Stollery joins global network for research on heart defects
Young heart patients at the Stollery Children’s Hospital now have a global network of clinical researchers behind them, helping to improve outcomes and quality of life after surgery.
The facility is the first hospital in Canada to join the Fontan Outcomes Network (FON), an international learning health community created by and for patients, families, clinicians and researchers.
The network’s data enables treatment discoveries and transforms research into practice to improve outcomes for individuals with single ventricle heart defects, a complex congenital condition in which a child is born with only one functional pumping heart chamber. Treatment typically involves three surgeries, done within the first three to five years of the child’s life. The last of the three surgeries is known as the Fontan procedure: the heart is reconstructed to divert blood directly to the lungs to be oxygenated and enable the remaining functional heart chamber to pump more oxygen-rich blood out to the body.
The Stollery is the primary cardiac surgical referral centre for the western Canadian provinces and territories, performs about 20 Fontan surgeries each year and currently provides follow-up care for over 100 Fontan patients.
Despite being a large program in Canada, joining the FON is a big step for researchers to help kids and their families. “Single-ventricle defects are relatively rare, so an individual centre like ours, as well as other large programs, don’t have enough patients to do high-quality research and quality improvement projects,” says cardiologist and Stollery Science Lab Distinguished Researcher Andrew Mackie. “Being part of the Fontan Outcomes Network allows us to contribute data to a registry, and that registry allows us to participate in research studies, to better understand the early detection and treatment of Fontan-related complications.”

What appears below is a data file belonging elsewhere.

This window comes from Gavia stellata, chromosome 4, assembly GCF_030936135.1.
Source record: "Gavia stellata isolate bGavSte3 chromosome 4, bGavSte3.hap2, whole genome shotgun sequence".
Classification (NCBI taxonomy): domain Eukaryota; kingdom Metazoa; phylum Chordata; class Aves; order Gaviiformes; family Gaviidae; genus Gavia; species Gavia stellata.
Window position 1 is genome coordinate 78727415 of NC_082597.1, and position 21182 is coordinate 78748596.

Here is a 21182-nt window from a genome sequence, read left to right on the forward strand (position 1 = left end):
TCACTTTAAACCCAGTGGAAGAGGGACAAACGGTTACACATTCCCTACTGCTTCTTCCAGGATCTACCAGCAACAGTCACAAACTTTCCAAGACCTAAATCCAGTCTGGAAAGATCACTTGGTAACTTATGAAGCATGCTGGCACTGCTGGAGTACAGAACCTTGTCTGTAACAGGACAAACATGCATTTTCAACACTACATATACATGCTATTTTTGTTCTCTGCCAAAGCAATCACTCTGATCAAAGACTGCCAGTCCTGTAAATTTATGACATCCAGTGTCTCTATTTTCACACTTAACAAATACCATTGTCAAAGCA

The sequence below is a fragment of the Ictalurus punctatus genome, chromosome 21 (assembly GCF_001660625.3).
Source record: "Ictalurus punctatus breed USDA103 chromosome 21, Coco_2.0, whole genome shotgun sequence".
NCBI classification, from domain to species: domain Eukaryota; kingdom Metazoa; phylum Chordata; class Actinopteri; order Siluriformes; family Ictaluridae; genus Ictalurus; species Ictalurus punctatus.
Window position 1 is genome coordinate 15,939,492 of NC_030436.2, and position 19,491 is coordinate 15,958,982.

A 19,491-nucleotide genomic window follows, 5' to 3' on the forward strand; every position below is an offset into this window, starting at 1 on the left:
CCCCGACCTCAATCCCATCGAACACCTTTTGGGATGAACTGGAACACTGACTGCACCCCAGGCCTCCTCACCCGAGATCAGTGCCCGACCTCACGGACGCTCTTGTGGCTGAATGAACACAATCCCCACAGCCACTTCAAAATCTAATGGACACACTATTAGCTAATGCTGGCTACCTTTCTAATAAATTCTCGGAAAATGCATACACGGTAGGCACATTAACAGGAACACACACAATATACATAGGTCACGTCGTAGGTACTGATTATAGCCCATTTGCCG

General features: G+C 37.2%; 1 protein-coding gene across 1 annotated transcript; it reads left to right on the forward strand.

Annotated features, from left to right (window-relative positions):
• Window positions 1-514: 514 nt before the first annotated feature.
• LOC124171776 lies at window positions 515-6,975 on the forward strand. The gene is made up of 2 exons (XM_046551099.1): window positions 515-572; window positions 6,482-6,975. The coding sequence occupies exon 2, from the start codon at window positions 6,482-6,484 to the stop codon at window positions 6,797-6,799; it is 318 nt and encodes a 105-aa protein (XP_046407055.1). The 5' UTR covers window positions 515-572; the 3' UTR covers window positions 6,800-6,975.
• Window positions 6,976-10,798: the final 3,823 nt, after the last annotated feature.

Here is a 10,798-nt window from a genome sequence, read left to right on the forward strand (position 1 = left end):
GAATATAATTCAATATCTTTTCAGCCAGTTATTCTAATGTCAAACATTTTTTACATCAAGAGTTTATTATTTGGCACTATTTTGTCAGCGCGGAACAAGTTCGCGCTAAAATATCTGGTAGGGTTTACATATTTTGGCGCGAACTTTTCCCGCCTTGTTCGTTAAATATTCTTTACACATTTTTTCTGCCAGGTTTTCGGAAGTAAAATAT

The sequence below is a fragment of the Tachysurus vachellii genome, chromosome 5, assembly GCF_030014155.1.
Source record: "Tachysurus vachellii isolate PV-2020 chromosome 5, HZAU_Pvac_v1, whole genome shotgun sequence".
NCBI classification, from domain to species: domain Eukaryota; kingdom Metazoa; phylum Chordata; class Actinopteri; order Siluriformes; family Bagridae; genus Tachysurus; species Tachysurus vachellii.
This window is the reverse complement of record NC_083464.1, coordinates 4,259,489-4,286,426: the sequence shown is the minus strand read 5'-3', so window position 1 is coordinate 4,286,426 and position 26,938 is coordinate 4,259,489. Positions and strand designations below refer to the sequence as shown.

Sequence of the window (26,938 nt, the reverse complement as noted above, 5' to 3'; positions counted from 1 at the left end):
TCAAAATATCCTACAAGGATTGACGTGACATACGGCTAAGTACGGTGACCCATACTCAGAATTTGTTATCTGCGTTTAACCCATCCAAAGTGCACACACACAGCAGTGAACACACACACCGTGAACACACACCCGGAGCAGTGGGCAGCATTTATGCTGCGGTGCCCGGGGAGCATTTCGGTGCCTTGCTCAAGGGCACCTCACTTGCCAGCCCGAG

Over the past 50 years, researchers and care teams have made extraordinary advances in treatment for people with single ventricle congenital heart defects, and those individuals are living longer than ever. However, care for these individuals can vary from one hospital to another and there are many unknowns about their long-term outcomes. Patients often encounter various lifelong complications that can lead to hospitalizations. The opportunity to share information through the FON could lead to fewer complications and improved patient outcomes.
Megan Callbeck’s 10-year-old daughter, Lyla, was born with a heart defect. Callbeck is excited about the possibilities the FON could bring.
“When I was pregnant with Lyla, I was asked if Lyla could be part of a research study and I always say yes to those opportunities,” Callbeck says. “Someone once said to me, ‘This may not help Lyla but you’re going to help the next kid,’ and I held on to that and I truly believe that. Research helps to advance the knowledge that we already have but also to help with the unknown.”
The Stollery’s FON membership is supported by the Stollery Children’s Hospital Foundation through the Women and Children’s Health Research Institute and Alberta Health Services.